Seeking advice: very anxious small rescue dog

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Nettle
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Re: Seeking advice: very anxious small rescue dog

Post by Nettle » Mon Feb 19, 2018 4:28 am

Yes: that lovely meaty smell when a bag of kibble is opened (that has vanished by the time the sack is half empty) is specially manufactured and added last thing before the bag is sealed. It then comes out through the dog's skin as a pungent smell.

Mine go their whole lives without baths. If they roll in something obnoxious, they get spot-washed.
A dog is never bad or naughty - it is simply being a dog

SET YOURSELF UP FOR SUCCESS

anniep
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Re: Seeking advice: very anxious small rescue dog

Post by anniep » Mon Feb 19, 2018 8:09 pm

Thanks for all this, and sorry I haven't checked in to get everyone's replies for a while. More internet issues - the joys of moving out of the suburbs!

I've bought a rather large baby bath, and will try to introduce Ziggy to this very slowly, as I think we'll EVENTUALLY have to bath him, but the dry shampoos sound like a great idea for now. I'll look into that today. Ziggy is so much calmer now than when he arrived that's he's almost unrecognizable from the anxious little dog we brought home, but I don't want to push things too far too fast and risk all the progress we've made.

At some stage we will also have to trim the long hair from around his eyes - but again we'll wait as long as we can. The combination of a nervous dog and scissors makes ME very nervous!

Overall, though, Ziggy has settled in amazingly and is now the most affectionate little dog. He seems very keen on routine, so we're trying to do certain things he likes at the same time each day (he likes to jump onto our laps when we sit on the front deck for coffee in the mornings, so we've made it a habit to do this - which has benefits for us as well!) He seems to get "peopled-out" by the end of the day, though, and sometimes just takes himself off to bed, and it's good he's worked out he can do this.

Still a stand-off with the cat, though - but they seem happy each with their own territory so we'll leave it that way for a bit longer.

Thanks again for all your advice - it's made a huge difference!

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Nettle
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Re: Seeking advice: very anxious small rescue dog

Post by Nettle » Tue Feb 20, 2018 5:24 am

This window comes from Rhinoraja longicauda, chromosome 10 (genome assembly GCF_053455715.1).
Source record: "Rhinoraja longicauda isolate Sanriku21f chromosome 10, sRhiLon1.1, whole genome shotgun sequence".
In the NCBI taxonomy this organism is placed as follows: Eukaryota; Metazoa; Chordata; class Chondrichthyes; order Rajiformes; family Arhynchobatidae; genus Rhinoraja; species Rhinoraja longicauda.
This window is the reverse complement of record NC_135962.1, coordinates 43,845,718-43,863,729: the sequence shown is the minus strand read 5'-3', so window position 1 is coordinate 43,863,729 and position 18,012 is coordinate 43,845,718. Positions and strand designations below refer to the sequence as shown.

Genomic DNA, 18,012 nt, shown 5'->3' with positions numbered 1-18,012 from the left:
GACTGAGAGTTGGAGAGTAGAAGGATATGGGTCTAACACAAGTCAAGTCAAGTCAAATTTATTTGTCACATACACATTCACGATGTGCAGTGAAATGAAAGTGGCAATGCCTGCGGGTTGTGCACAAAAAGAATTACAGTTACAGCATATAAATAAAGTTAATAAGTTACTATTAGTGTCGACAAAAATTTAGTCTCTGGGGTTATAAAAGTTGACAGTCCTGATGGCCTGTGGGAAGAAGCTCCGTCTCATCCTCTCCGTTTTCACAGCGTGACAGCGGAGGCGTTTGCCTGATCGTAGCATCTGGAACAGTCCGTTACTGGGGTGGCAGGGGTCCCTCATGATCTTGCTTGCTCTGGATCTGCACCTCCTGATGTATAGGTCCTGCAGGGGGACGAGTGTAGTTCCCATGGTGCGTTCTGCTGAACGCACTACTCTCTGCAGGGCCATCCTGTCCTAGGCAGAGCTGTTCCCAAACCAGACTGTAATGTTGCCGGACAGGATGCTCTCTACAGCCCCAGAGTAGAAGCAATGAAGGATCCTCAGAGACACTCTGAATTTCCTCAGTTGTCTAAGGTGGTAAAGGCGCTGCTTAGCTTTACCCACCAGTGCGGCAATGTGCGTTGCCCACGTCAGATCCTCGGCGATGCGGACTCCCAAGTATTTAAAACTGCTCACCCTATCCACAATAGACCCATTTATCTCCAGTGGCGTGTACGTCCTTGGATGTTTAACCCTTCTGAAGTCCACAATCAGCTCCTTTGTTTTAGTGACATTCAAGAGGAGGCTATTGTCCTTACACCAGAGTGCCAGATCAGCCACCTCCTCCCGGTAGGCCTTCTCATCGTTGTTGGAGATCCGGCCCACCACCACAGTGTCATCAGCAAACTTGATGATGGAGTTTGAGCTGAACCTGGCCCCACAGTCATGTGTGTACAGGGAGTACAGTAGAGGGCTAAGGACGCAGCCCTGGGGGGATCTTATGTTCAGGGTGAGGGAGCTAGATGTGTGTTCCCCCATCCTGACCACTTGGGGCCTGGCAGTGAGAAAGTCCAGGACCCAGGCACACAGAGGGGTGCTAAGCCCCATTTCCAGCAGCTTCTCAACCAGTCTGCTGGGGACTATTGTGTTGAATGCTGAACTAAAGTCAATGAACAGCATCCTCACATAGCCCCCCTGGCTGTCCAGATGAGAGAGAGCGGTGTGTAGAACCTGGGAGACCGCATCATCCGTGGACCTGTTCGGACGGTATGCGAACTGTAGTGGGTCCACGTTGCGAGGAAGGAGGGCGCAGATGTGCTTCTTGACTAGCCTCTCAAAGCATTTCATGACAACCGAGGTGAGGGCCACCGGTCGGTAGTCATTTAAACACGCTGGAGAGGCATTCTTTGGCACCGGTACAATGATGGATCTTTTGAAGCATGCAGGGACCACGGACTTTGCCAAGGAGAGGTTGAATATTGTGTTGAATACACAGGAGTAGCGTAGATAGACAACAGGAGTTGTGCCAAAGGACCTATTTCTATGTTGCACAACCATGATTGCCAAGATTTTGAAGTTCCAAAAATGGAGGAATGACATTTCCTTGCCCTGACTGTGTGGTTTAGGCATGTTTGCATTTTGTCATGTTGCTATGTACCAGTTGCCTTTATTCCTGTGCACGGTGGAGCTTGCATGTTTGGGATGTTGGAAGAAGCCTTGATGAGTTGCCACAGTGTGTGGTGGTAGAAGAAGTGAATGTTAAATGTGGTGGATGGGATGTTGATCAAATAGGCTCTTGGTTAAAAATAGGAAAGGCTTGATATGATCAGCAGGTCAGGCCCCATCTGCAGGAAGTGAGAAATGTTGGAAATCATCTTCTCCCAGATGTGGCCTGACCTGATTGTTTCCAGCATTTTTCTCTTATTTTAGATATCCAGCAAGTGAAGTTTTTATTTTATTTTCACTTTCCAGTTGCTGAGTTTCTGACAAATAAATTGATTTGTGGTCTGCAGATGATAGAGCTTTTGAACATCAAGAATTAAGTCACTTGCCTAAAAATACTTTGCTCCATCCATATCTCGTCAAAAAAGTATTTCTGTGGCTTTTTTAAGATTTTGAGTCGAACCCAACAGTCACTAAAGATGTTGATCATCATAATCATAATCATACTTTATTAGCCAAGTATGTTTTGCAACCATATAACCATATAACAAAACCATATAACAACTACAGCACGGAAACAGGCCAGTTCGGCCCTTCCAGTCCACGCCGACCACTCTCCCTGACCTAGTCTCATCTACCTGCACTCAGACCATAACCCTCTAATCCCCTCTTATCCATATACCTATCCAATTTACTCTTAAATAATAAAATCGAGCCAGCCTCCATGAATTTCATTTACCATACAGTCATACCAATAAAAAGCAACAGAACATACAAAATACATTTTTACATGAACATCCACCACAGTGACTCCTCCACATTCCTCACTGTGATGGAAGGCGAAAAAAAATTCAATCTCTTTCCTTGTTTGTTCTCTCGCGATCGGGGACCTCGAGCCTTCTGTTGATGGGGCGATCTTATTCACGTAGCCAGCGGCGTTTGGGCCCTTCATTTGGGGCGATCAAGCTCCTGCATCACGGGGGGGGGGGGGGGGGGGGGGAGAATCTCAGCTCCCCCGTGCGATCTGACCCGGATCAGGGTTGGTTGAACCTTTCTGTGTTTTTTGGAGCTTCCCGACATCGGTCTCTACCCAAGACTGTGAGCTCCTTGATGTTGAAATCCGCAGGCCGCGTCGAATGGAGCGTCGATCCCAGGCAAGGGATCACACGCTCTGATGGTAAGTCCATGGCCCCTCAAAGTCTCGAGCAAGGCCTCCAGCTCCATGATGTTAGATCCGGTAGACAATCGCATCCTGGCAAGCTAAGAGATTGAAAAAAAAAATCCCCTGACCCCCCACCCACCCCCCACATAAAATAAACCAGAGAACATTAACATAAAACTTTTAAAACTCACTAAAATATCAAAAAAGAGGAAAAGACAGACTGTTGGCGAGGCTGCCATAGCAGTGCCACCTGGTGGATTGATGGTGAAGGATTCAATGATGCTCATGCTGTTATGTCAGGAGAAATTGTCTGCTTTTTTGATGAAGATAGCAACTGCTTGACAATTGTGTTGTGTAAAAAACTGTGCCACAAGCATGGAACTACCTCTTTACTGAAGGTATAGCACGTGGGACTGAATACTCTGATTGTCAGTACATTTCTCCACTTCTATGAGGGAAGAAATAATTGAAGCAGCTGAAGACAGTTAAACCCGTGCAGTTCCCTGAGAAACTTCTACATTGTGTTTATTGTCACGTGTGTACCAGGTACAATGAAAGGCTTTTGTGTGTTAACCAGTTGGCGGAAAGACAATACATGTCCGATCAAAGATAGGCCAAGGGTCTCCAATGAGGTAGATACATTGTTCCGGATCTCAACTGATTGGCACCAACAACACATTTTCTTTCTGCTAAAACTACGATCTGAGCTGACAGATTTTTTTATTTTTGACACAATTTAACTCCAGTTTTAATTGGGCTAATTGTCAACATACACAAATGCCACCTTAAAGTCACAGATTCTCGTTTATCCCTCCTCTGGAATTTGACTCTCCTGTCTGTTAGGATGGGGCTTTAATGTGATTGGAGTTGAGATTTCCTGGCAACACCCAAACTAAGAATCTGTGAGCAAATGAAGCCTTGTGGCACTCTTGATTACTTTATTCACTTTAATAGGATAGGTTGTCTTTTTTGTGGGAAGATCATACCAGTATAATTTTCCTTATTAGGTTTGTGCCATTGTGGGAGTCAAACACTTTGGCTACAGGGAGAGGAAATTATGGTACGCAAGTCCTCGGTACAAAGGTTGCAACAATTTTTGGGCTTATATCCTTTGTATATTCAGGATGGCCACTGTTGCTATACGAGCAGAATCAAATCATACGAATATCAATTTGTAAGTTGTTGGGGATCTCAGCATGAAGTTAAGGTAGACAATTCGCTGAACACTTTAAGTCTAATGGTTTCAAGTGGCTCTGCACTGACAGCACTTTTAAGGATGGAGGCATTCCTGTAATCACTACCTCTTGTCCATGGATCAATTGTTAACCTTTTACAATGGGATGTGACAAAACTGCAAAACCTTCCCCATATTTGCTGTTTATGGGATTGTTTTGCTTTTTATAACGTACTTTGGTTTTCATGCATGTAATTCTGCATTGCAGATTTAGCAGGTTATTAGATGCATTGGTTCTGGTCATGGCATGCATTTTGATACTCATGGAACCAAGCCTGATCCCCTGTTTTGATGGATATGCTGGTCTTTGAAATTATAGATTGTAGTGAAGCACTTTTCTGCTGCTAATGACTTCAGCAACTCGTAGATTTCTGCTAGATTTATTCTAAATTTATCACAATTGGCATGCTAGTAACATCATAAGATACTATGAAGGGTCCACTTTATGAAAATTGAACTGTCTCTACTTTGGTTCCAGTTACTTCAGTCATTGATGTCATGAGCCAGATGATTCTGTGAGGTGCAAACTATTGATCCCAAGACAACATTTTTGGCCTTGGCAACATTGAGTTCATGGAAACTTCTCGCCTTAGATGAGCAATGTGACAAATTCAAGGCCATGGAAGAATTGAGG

Use this time to de-sensitise him to the scissors before you need to use them on him. Do this in very slow stages.

Day 1 Show him scissors at a distance, reward, put scissors away.
repeat day 2 leave scissors where he can see them
Leave scissors in view when he is fed
Bring scissors closer NOT TOO CLOSE reward put scissors in view
Make snippy sounds with scissors well away from him.

Day by day stage by stage get so you can bring scissors close, touch him on sides, touch him all over, hold scissors close, making snippy sounds, rewarding well after each stage, not pushing to next stage on same day, going back a stage if he shows unease. To the same timescale but not at the same time, get him used to having his eyebrows touched, first fleetingly, working up to getting hold as you would for trimming.

First time you trim ONE SNIP and loads of rewards. Doesn't matter if he looks odd. Do this properly and he will be fine with trimming.
A dog is never bad or naughty - it is simply being a dog

SET YOURSELF UP FOR SUCCESS

anniep
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Joined: Sat Jan 20, 2018 7:15 am

Re: Seeking advice: very anxious small rescue dog

Post by anniep » Tue Feb 20, 2018 6:59 pm

Thanks, Nettle. Great advice. I'll give it a try - Ziggy seems much more trusting of us now (makes sense - he had no idea who were were or what our intentions were at first!), so hopefully if we do this very slowly we'll be able to get him used to the scissors before we actually need to trim him.

JoanneF
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Re: Seeking advice: very anxious small rescue dog

Post by JoanneF » Sun Mar 04, 2018 5:16 am

I'm new to the forum so I realise things may have moved on in the last few weeks but I do have a couple of grooming tips.

First one - can you train him to rest his chin in your non-dominant hand? Start with holding a treat in your non dominant hand and as he comes for it, when he touches with his nose, release the treat. Progress to adding a cue word, like touch. Then ask for a touch without holding a treat in that hand, when he does it reward with the other hand. Gradually ask for longer spells of touch before rewarding. The idea is that if he can rest his chin on your non dominant hand, you can eventually trim him using your dominant hand, while he stays still.

The other one is easier! For general grooming, smear some wet dog food or squeezy cheese over an easily cleaned surface (like your refrigerator door). He will stay in place to lick it off while you groom him (apart from his face).

Lotsaquestions
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Re: Seeking advice: very anxious small rescue dog

Post by Lotsaquestions » Sun Mar 04, 2018 7:36 am

JoanneF wrote:
Sun Mar 04, 2018 5:16 am
The other one is easier! For general grooming, smear some wet dog food or squeezy cheese over an easily cleaned surface (like your refrigerator door). He will stay in place to lick it off while you groom him (apart from his face).
This one works well for getting them used to baths too, I can vouch for that!

anniep
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Re: Seeking advice: very anxious small rescue dog

Post by anniep » Thu Mar 08, 2018 10:30 pm

Thanks for this advice, JoanneF and Lotsaquestions. I'll certainly try these grooming tips. I have been working on getting Ziggy used to the scissors, and we seem to be making good progress, so I'll try the same process with the baby bath. I'll also try the food on the fridge trick!